In my efforts to declutter my closet and dresser, I have repeatedly come across items that I was, at first, either sure I wanted to keep, or I was seriously considering throwing out. This internal wrestling with myself became cumbersome, so I followed the instructions of decluttering expert Marie Kondo, and simply pulled everything out into the open, covering my bed in clothes and accessories.

Now, with all of my belongings in one heap, I was able to form 2 more accurate piles: what I loved and would keep, what I no longer needed/wanted and would remove. That second pile was then split into two more piles – items in excellent condition to be donated, and a “straight to the trash” pile. I would never have guessed the amount of will power it actually takes to  properly prioritize one’s clothing.

I had jeans that I haven’t worn in years – whether it was because I was too big, or they were too small, no need to point the finger – but I still struggled to put them in the donate or trash pile! I wish that I could say that they were only a size or two away, but I found a pair of jeans that were upwards of 3 sizes from my being wearable, so even with my recent weight loss adventure, it would be quite a while before I could even squeeze a leg in them!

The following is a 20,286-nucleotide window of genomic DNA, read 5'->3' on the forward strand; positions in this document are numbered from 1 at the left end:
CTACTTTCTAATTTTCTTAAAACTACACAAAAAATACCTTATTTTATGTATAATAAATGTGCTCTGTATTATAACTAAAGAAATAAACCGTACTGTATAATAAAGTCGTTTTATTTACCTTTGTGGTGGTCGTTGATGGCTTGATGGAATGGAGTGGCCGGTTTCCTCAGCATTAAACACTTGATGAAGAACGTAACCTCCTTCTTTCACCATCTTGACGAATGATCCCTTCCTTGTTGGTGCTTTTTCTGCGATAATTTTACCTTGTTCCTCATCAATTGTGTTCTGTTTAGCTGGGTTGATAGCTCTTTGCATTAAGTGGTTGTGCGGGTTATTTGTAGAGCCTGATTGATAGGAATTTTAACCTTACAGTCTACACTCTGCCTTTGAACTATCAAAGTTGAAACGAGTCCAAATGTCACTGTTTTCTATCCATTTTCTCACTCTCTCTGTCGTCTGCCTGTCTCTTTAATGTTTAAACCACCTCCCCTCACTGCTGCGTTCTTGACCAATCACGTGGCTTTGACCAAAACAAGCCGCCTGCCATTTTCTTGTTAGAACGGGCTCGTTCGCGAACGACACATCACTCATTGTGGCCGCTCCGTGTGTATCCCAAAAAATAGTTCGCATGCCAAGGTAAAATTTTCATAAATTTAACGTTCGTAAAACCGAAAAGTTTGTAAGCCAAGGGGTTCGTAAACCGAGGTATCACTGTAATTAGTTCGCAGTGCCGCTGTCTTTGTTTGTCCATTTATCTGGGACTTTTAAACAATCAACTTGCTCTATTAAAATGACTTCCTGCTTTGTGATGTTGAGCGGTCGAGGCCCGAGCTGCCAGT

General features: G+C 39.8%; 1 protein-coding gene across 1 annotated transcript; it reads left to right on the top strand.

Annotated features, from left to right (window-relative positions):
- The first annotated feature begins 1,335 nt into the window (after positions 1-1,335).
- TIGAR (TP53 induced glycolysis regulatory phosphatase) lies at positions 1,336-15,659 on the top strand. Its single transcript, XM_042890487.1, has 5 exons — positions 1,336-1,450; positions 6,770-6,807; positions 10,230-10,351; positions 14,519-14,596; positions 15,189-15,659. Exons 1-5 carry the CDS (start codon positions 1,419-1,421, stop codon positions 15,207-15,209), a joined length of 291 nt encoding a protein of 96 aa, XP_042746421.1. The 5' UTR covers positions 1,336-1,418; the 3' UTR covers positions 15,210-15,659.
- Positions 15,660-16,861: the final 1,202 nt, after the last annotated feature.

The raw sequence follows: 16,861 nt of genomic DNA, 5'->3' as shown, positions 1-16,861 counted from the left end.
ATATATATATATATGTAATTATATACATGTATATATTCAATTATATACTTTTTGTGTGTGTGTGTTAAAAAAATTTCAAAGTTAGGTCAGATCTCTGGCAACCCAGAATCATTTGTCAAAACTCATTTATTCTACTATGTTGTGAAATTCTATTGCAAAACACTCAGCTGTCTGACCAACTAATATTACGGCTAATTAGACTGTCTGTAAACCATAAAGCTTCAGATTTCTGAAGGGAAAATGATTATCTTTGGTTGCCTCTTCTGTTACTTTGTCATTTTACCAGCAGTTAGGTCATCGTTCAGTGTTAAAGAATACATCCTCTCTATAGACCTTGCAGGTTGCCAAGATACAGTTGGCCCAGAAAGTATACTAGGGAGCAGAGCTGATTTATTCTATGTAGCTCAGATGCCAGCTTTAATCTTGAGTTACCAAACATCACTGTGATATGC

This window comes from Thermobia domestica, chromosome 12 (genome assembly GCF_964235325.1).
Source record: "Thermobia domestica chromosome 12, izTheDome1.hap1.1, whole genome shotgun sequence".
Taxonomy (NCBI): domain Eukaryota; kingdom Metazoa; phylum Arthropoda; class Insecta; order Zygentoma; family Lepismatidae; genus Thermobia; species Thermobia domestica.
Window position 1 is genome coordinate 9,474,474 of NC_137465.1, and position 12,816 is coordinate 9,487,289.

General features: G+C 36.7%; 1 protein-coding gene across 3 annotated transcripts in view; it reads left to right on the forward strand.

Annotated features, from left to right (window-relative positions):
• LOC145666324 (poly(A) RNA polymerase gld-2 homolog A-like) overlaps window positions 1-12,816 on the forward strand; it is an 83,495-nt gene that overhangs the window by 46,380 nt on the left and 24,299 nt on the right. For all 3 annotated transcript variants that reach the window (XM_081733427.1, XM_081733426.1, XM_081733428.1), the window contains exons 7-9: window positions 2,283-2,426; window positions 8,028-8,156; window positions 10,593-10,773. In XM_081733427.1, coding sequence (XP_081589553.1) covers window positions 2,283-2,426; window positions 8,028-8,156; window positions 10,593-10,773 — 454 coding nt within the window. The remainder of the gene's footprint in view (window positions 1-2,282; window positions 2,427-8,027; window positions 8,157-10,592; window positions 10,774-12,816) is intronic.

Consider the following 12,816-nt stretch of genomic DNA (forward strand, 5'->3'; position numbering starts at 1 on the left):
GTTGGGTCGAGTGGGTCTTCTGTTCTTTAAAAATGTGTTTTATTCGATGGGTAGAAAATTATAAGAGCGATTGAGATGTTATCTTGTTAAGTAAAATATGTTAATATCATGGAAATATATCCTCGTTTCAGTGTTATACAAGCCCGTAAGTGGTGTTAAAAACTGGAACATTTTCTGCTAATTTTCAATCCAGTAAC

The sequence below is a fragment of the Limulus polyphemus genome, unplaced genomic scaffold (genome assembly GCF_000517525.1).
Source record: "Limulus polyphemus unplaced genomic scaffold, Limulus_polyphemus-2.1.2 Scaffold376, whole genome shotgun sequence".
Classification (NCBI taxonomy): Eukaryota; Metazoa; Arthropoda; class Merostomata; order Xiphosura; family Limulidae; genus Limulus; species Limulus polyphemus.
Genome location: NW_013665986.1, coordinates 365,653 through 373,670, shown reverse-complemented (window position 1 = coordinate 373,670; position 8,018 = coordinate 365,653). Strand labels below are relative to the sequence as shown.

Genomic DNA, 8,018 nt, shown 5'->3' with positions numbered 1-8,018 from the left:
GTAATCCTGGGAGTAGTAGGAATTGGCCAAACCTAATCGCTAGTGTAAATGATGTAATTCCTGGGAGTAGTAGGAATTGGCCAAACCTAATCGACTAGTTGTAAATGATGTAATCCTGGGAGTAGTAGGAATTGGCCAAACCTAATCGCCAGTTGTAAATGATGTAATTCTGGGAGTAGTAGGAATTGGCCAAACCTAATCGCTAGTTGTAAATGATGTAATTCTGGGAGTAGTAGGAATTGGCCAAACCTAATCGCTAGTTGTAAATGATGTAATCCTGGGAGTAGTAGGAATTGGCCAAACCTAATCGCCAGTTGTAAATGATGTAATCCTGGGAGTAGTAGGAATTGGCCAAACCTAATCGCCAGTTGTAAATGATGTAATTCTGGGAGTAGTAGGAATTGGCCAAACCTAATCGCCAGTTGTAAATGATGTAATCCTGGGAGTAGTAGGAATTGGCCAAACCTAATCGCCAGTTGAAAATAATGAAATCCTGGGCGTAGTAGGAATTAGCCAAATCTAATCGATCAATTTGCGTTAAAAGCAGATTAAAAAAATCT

I asked myself why it was so difficult to part with items that I was not using, and simply did not need. I came up with a variety of answers – one pair was the most comfortable jeans I had ever owned; another was a design and color that just have not seen anywhere recently. I had tops that – if I’m being painfully transparent – were a style that I liked…on other people… but I probably wore once… or would never actually get around to wearing. Because sometimes, we wish we could embrace someone else’s sense of style…right?

As I thought about my reasons for hesitation with my clothes, I realized that these were often the same excuses that sometimes keep us from making transformative decisions in life. This particular role, or way of living is so comfortable. That’s just my style, just the way I am. Or the opposite – I want to try doing it like “So and so”, because they did it that way and they were successful – not realizing that another person’s style or life will never be the “right fit” for us. 

Some of us are afraid to make the difficult decision to let relationships, jobs, downright messy and unhealthy situations go – because we’re afraid we will never find another one like it. Even though that person isn’t helping us grow, even though that job is clearly dead end, even if our very future is in jeopardy, we simply can’t let it go because it’s familiar.

Tonight, I am challenging myself, as I encourage you, to make sure that we are properly – and prayerfully – prioritizing our life, so that we can be positioned to fulfill our purpose!



40 Days Lighter – Day 12: Learning New Hungers